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Siddhartha

3.94 of 5 stars 3.94  ·  rating details  ·  275,244 ratings  ·  7,406 reviews
Herman Hesse, the German-Swiss poet, novelist and painter, was born in 1877 in Calw, Germany. His parents were Christian missionaries, with interests in book publishing, and young Herman grew up in a world of theological discussion. Through his grandfather, who had worked in India as a missionary, he also possessed a keen awareness of Eastern philosophy and spirituality. S ...more
Paperback, 148 pages
Published January 2nd 2010 by White Crow Books (first published 1922)
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Kemper
So there’s a damn dirty hippie in India named Siddhartha who is supposed to be seeking spiritual enlightenment, but instead of going to a good Christian church like a normal person, he wanders around the woods for a while with some other damn dirty hippies. After he meets Buddha, he finally gets tired of being broke-ass and homeless, and he goes into town where he makes a pile of money. This is good because everyone knows that engaging in capitalism is the only proper way to go through life. As ...more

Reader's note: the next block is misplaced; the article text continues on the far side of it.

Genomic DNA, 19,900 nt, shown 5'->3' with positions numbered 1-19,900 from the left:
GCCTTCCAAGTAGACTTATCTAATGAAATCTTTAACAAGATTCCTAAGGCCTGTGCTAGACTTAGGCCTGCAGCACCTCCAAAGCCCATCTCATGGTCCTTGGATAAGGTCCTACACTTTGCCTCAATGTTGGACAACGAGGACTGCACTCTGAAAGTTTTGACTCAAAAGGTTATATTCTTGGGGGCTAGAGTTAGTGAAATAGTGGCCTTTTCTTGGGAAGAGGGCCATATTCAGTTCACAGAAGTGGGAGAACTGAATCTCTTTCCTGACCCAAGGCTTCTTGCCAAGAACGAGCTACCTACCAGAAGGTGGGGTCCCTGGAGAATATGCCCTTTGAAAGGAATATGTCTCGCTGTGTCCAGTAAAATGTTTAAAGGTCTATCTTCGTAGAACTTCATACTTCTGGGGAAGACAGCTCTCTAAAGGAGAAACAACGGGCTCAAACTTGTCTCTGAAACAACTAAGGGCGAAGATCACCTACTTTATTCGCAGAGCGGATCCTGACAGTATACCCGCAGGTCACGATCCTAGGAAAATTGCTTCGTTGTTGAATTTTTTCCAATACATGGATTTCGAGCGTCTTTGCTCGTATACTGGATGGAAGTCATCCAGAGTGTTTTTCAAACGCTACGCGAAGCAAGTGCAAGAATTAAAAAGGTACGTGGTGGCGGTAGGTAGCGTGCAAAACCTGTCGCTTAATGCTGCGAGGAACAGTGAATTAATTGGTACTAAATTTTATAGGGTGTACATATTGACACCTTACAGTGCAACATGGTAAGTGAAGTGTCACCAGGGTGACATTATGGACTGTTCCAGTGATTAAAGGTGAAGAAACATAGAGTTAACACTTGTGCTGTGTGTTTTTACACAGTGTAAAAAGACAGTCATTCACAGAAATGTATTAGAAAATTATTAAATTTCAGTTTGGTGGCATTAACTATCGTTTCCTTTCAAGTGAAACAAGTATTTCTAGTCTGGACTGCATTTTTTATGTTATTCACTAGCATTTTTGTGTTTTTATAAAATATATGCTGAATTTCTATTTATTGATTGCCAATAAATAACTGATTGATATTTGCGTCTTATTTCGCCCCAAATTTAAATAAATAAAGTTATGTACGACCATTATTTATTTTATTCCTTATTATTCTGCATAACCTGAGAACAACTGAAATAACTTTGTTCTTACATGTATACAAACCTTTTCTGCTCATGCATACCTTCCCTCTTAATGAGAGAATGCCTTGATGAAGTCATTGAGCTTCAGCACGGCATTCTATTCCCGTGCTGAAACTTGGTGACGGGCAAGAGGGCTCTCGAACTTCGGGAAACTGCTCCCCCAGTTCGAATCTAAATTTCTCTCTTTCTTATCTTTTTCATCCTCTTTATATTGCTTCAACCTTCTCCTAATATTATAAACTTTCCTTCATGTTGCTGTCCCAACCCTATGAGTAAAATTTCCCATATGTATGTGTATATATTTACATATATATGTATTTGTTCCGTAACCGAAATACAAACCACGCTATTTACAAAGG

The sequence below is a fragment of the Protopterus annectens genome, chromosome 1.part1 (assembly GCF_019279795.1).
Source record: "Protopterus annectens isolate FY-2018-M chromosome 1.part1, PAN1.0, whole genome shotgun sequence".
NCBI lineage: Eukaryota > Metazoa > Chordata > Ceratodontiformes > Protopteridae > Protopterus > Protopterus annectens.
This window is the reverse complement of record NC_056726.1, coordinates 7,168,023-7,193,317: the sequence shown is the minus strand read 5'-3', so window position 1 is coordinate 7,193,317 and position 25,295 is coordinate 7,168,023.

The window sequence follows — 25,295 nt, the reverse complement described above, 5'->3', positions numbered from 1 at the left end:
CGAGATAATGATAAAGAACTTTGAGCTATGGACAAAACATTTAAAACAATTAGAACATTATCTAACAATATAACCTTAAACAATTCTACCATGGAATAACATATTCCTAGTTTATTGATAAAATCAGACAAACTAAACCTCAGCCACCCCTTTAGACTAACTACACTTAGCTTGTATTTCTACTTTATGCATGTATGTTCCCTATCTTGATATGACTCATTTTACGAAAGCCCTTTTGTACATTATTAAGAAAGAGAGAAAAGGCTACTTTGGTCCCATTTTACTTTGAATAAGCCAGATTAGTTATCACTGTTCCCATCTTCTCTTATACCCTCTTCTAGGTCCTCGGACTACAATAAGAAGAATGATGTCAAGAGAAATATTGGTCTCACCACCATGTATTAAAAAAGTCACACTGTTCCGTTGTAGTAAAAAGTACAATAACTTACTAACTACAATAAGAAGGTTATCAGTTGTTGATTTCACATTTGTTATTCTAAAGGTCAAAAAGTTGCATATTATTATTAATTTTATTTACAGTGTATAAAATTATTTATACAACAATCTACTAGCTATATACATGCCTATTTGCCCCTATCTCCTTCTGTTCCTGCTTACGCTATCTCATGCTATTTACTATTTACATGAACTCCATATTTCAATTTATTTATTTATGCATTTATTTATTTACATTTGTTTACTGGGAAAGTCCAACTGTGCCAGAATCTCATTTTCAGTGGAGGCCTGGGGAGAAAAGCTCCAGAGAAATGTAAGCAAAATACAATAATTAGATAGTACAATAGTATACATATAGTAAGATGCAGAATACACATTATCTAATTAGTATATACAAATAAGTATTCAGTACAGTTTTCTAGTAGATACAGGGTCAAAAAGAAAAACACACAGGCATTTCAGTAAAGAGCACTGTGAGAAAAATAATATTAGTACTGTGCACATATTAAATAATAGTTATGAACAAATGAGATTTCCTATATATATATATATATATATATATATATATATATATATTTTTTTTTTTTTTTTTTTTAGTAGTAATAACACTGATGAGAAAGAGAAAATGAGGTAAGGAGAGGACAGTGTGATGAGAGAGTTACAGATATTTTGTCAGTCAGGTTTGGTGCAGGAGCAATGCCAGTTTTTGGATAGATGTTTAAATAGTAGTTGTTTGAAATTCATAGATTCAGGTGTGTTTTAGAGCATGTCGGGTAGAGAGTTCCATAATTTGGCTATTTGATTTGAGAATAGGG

Stephen
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My apologies if this review reeks of "GUSHness." However, it gave me that ONE-OF-A-KIND reading experience that doesn't come along often and so I think it is certainly worthy of the praise I shall heep upon it. Beautifully written and a deeply personal story, Hesse has created the ultimate expression of the journey of self-discovery.

The book details the story of Siddhartha, the young and brilliant son of a Brahmin in ancient India. The Brahmin are the uber revered caste comprised of poets, pri
...more
Michelle
Whatever. Blah blah blah Samana. Blah blah blah Kamala. Blah blah blah Samsara. Blah blah blah River. Blah blah blah Om.
Paquita Maria Sanchez
If I could turn back time*or perhaps pass through some portal which brings me face-to-face with my 14-year-old self, there are so many books I would recommend to little me, grabbing my shoulders to shake my malnourished frame and insisting that I get to reading them as soon as effin possible instead of waiting until I'm too old and cynical and hyper-critical to appreciate and relate to what they have to say. If this ever is/was the case, this time-warp, today I would probably see a lot more nove ...more
John